How important are childhood experiences in shaping how we think and feel as adults? About thirty years ago I read about an interesting research study from Sweden. They compared something like 500 children from the worst homes, in terms of stability, warmth, and so forth, with a similar number of children raised in the most loving homes, and studied them for twenty years in terms of emotional development, academic performance, and antisocial / criminal activities. Which group do you think did better? Think about it for a moment before you continue reading. You will find the answer at the bottom of this blog. Here are your choices:

a. the children from the worst homes did better.

b. the children from the most loving homes did better.

c. both groups of children did about the same.

Once I was on a morning television talk show in Philadelphia discussing my book, Feeling Good: The New Mood Therapy. A viewed called in when the show was live and asked if it was possible to be happy all the time. I said I didn’t know, but didn’t think so, but if anyone knew of anyone who’d been happy all the time, to have that person contact me because I’d love to talk to them and find out the secret of their success.

As I was leaving the show to go back to my office, the producer said there was a call for me from a man who claimed he’d been happy every minute of his life! I invited him to my office to tell me about it, and was curious to find out more about him.

The next day he arrived and explained that he’d been happy every minute of every day, in spite of numerous catastrophic events. I think he’d gone bankrupt once, had been betrayed by a loyal friend, and had successfully battle two forms of cancer. But no matter what happened, nothing got him down.

I asked him if he had any idea why? Had he had a particularly loving childhood, for example?

He said when he was about five or six years old both of his parents suddenly died, so he was adopted by his grandparents, who lived on a farm. The day he arrived, his grandfather told him that there was a tremendous amount of work to do to survive on a farm, and everyone had to pitch in and help. So he shouldn’t expect to get a lot of love because there wasn’t enough time for that type of thing. But his grandfather told him this: “Don’t ever let anyone put you down, and you’ll be fine.”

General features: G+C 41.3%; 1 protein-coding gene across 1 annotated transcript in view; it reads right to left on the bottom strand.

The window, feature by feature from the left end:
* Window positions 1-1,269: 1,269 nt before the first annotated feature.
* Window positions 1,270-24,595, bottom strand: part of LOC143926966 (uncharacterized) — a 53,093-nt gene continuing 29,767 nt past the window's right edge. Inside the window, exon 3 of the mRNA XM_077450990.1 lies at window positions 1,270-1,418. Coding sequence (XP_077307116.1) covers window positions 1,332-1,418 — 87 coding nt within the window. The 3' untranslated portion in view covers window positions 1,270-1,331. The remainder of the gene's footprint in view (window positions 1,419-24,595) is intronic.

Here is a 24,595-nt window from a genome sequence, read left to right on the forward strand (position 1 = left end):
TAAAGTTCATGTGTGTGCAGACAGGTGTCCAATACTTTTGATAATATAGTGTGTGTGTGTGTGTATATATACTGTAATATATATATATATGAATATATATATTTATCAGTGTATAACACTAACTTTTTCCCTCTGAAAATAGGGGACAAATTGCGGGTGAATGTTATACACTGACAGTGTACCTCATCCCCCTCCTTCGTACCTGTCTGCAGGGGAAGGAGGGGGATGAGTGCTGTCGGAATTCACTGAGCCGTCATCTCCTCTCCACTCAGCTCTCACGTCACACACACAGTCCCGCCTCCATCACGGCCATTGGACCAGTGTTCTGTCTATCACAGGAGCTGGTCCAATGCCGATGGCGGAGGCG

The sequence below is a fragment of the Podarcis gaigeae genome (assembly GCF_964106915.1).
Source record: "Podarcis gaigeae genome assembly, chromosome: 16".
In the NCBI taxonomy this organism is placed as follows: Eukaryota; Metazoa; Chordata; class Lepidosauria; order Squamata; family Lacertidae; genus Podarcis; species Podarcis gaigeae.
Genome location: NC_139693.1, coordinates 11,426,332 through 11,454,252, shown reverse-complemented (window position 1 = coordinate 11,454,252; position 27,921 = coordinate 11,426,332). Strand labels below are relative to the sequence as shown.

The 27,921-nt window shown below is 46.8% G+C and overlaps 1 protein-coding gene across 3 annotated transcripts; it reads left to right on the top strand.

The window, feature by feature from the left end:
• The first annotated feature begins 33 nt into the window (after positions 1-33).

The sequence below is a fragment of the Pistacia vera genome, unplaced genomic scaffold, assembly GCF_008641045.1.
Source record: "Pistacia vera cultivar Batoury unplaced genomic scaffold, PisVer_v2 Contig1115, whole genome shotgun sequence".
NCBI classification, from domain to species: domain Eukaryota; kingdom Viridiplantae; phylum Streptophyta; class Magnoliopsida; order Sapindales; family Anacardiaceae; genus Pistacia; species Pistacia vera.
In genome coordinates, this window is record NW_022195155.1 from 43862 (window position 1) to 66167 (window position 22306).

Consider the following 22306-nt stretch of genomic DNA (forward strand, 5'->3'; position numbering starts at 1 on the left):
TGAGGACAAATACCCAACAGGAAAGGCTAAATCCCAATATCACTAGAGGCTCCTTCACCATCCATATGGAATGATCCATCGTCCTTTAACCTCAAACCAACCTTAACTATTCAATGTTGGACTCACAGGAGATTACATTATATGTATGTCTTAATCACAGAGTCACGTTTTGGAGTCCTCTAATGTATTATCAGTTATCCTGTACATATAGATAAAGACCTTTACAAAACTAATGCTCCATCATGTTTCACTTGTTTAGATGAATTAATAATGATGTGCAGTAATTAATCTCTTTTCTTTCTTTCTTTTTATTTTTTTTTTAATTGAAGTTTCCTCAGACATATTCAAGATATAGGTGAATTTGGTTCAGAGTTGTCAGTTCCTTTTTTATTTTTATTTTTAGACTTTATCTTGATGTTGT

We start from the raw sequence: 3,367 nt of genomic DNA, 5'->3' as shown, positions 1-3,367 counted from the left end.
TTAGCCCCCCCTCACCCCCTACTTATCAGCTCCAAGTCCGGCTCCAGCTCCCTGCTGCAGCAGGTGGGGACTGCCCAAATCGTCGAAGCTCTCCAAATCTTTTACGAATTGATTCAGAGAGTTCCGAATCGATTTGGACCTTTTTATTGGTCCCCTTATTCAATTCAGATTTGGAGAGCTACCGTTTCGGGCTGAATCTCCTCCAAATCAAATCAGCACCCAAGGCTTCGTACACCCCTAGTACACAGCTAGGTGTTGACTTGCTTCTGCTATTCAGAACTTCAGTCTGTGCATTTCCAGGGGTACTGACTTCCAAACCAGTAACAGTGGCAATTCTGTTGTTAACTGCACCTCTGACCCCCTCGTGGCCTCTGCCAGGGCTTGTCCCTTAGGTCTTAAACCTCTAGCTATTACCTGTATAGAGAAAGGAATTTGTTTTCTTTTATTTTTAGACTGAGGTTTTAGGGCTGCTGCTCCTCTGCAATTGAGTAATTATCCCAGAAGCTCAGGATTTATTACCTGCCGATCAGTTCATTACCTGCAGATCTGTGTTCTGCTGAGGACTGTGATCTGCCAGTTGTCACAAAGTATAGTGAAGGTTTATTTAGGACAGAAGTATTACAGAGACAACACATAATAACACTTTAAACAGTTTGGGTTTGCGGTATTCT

Apparently, that advice was all he needed!

Didn’t make a whole lot of sense to me, but his story was interesting, to say the least. Personally, I don’t aim for being happy all the time, for lots of reasons. First, I think the contrasts of emotions make for much of the joy in being human, including the many moments of self-doubt, anxiety, and despair, that most of us experience. Second, I think the down times provide us with enormous opportunities in terms of personal and spiritual growth. And third, I am convinced that negative emotions, such as sadness and grief, without distorted thoughts, can actually be a form of celebration, and one of the highest experiences a human being can have.

Answer to the question in the blog, Surprisingly, the correct answer is c. There were no statistically significant differences in the two groups of children! The children from the worst homes did just as well as the children from the best homes in all of the outcome variables. I wish I still had the reference to that article! if I can find it, or if a reader can find it, I will pass it on to all of you. I am recalling this from memory, and memory can be flawed, so take it with a grain of salt until we can get more confirmation. But I found the article to be mind-boggling, and it reminded me once again of how little we know about the causes of emotional distress!


If you are reading this blog on social media, I appreciate it! I would like to invite you to visit my website,, as well. There you will find a wealth of free goodies, including my Feeling Good blogs, my Feeling Good Podcasts with host, Dr. Fabrice Nye, and the Ask Dr. David blogs as well, along with announcements of upcoming workshops, and tons of resources for mental health professionals as well as patients!

Once you link to my blog, you can sign up using the widget at the top of the column to the right of each page. Please firward my blogs to friends as well, especially anyone with an interest in mood problems, psychotherapy, or relationship conflicts.

Thanks! David